Studies: Diversity Spurs Workplace Creativity

A growing body of research suggests that diversity in the workplace not only helps companies stay in tune with their customers, but also adds to the diversity of ideas and attitudes. Columnist Shankar Vedantam addresses the issue in The Washington Post this week.

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STEVE INSKEEP, host:

The Civil Rights Movement that Martin Luther King led and that is celebrated on this holiday was very much a moral campaign, but this morning we're going to talk to someone who says it's had an economic effect on many businesses. He's Shankar Vedantam. He writes the weekly "Human Behavior" column for the Washington Post and he's on the line. Welcome to the program.

Mr. SHANKAR VEDANTAM (Washington Post): Thanks so much for having me, Steve.

INSKEEP: A lot of businesses since the 1960s have been forced or have decided to have more diverse workforces. How has that affected their business?

Mr. VEDANTAM: Well, this has been a big question for a long time. As you say, the argument in favor of diversity has long been a moral argument, but it's only fairly recently that social scientists have started looking at this question as an empirical question, which is can you actually show whether diversity has a positive or negative effect on the functioning of companies?

So a sociologist called Cedric Herring has just completed a very interesting study that obtained data from 250 representative companies in the United States that looked at both their diversity levels as well as various measures of business performance there. And he finds that with every successive level of increased diversity, companies actually appear to do better on all those measures of business performance.

INSKEEP: How could that be?

Mr. VEDANTAM: Well, this is a question that the data has not yet answered, which is asking what is the effect of diversity? The conventional argument made by many advocates for diversity, is that people with diverse backgrounds bring different things to the table, and companies that have more perspectives are going to do better. But there is also contrary, or in some ways contradictory information that comes from psychology, which suggests that part of what diversity may bring to the table is not just this range of ideas and information, but just the fact of having a diverse workplace changes the way that everyone in the workplace thinks and acts.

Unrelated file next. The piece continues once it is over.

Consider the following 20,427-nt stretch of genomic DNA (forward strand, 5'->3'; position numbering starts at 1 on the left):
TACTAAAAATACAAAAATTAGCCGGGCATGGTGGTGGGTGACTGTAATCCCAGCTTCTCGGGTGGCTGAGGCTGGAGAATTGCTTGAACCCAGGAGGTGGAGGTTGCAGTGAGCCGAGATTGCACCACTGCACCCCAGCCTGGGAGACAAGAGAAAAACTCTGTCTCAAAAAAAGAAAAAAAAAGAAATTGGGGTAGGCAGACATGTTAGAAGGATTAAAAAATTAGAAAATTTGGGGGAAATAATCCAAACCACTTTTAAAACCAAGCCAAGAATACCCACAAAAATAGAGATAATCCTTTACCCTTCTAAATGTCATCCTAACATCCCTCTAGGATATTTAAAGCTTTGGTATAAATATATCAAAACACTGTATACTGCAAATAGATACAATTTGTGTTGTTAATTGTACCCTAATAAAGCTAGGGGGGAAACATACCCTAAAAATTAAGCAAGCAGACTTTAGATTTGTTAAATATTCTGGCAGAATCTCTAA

And what the social psychologists are finding is that if you have two groups of people, and one of the groups is, say, all white, and the other group is diverse, and you present them with various cognitive challenges, the group that's all white thinks differently and reaches different conclusions than the group that is diverse.

INSKEEP: Oh, my goodness. Did this study have an example of how white people are thinking differently just because black people are in the room, say?

Mr. VEDANTAM: Yes, I think there are several experiments that actually show this, and the social psychologist whom I quote in the column today, Sam Sommers at Tufts University, believes that it's mostly an unconscious process. But here's one experiment that he conducted. He had two groups of people essentially pretend to be juries. And he presented them with information about a crime and information that was somewhat ambiguous, and they had to make judgments about whether the person involved was guilty or innocent. And what he found was that when the group sitting around the table was all white, the group reached a conclusion that the defendant was guilty 50 percent of the time. And when the group was diverse, the whites in the group reached the conclusion that the defendant was guilty only 33 percent of the time.

Now, what's interesting is that in both cases the groups were not allowed to discuss the case before coming to their conclusion, but the fact that whites were sitting around the table with minorities as opposed to sitting around the table with other whites prompts them to come to a different conclusion.

INSKEEP: It wasn't even that someone was there who was African American at the table who said, you know, a lot of people in my neighborhood are in prison and a lot of things unfair happen with the police - it wasn't even anything that direct.

Mr. VEDANTAM: Precisely. That's sort of the "Twelve Angry Men" model of, you know, what different people can bring to a jury, which is that, you know, one person with a different point of view can end up changing the views of the whole jury. What this seems to suggest is that people are influenced by the groups that surround them, and what Sommers argues is that the effects of diversity on a workplace are not just because of what people of color bring to the workplace, but because the very fact you have people of color in the workplace changes the way that everyone in the workplace thinks.

INSKEEP: Hmm. Well, Shankar Vedantam, thanks for forcing us to think about this this morning.

Mr. VEDANTAM: Thanks so much, Steve.

INSKEEP: He writes the weekly "Human Behavior" column in The Washington Post.

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